(c) polyesters from copolymerization of cyclic ethers with cyclic anhydrides (alcohol and/or carboxylic acid end groups), such as, for example, polymers from phthalic anhydride and ethylene oxide, methyloxirane, ethyloxirane, phenyloxirane, phenoxymethyl oxirane, and 1,2-epoxycyclohexane; and
(d) polymers from carbon dioxide and similar oxiranes;
(a) polyamides from ω-amino acids (amine and/or carboxylic acid end groups), such as, for example, poly(3-aminopropanoic acid), poly(4-amino butanoic acid), poly(5-aminopentanoic acid), poly (6-aminohexanoic acid), poly(7-aminoheptanoic acid), poly(8-aminooctanoic acid), poly(9-aminononanoic acid), poly(10-aminodecanoic acid), poly(11-aminoundecanoicacid), poly(12-aminododecanoic acid), poly(13-aminotridecanoic acid), poly(3-aminocyclohexanecarboxylic acid), and poly(4-aminocyclohexanecarboxylic acid);
(b) polyamides from lactams (amine and/or carboxylic acid end groups), such as, for example, poly(β-propiolactam), poly(δ-pyrrolidone), poly(δ-piperidone), poly(ε-caprolactam), poly(ζ-enantholactam), poly(η-caprylolactam), polynonanolactam, polydecanolactam, polyundecanolactam, polydodecanolactam, polytridecanolactam, bicyclic lactams such as poly(2-azabicyclo[2.2.2]octan-3-one), poly(2-azabicyclo[3.3.2]nonan-3-one), poly(2-azabicyclo[3.2.1]octan-3-one), poly(6-azabicyclo[3.2.1]octan-7-one), and poly(2-azabicyclo[3.3.1]nonan-3-one);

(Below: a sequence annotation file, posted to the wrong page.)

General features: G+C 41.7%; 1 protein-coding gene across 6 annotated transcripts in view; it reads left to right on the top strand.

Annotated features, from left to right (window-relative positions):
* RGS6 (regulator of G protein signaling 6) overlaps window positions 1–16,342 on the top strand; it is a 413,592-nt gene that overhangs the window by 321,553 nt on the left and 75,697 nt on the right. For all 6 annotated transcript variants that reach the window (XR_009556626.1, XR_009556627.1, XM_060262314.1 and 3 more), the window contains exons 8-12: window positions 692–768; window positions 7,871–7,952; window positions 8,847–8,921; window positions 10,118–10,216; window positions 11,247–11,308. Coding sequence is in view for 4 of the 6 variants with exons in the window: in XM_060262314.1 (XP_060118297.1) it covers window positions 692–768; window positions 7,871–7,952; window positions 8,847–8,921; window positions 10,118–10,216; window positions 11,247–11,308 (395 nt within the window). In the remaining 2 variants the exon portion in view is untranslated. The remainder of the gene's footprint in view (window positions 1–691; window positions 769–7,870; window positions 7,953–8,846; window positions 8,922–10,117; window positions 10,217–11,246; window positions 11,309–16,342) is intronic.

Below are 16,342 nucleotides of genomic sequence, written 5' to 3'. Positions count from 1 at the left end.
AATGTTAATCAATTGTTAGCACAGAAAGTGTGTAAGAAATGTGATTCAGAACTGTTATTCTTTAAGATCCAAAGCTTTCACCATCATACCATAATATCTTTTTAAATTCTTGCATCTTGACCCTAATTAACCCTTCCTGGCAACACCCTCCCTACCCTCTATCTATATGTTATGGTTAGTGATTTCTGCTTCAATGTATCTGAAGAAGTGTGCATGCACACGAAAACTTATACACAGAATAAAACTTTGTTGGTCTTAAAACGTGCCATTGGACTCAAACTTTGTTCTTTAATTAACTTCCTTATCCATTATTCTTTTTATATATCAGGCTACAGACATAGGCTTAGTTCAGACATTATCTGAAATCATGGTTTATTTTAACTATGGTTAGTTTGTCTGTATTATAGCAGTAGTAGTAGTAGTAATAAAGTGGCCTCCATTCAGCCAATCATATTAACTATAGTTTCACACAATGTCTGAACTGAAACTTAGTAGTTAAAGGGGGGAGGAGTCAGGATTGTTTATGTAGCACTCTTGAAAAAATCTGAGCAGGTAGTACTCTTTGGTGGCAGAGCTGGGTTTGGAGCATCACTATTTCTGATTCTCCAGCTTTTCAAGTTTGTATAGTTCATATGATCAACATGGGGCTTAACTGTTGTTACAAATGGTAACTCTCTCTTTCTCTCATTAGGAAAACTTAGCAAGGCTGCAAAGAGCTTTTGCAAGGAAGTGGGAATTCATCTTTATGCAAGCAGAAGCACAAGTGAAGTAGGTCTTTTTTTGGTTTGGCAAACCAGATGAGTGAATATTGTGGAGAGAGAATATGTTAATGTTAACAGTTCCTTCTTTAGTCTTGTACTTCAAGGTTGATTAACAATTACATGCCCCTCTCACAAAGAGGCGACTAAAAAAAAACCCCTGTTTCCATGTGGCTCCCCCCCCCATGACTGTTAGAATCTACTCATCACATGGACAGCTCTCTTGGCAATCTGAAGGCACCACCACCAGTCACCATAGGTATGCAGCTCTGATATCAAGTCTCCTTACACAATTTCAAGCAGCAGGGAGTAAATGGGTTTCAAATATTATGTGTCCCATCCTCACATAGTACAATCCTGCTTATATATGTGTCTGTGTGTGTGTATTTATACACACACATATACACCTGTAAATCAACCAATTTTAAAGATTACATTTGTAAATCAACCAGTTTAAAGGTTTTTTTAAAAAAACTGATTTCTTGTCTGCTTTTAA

(c) polyamides from α-amino acids (amine and/or carboxylic acid end groups), such as, for example, polypeptides; and
(d) aromatic polyamides and aromatic aliphatic polyamides from amino acid (AB type) monomers (amine and/or carboxylic acid end groups), such as, for example, poly(4-hydroxybenzoic acid) and poly(4-(aminoalkylphenyl)alkanoic acid)s, such as poly (4-(aminomethylphenyl)methanoic acid;
(4) Polysiloxanes (silanol end groups, other end groups from use of a functionalized initiator or from subsequent reaction), such as, for example, poly(dimethyl siloxane) from ring opening polymerization of the cyclic trimer;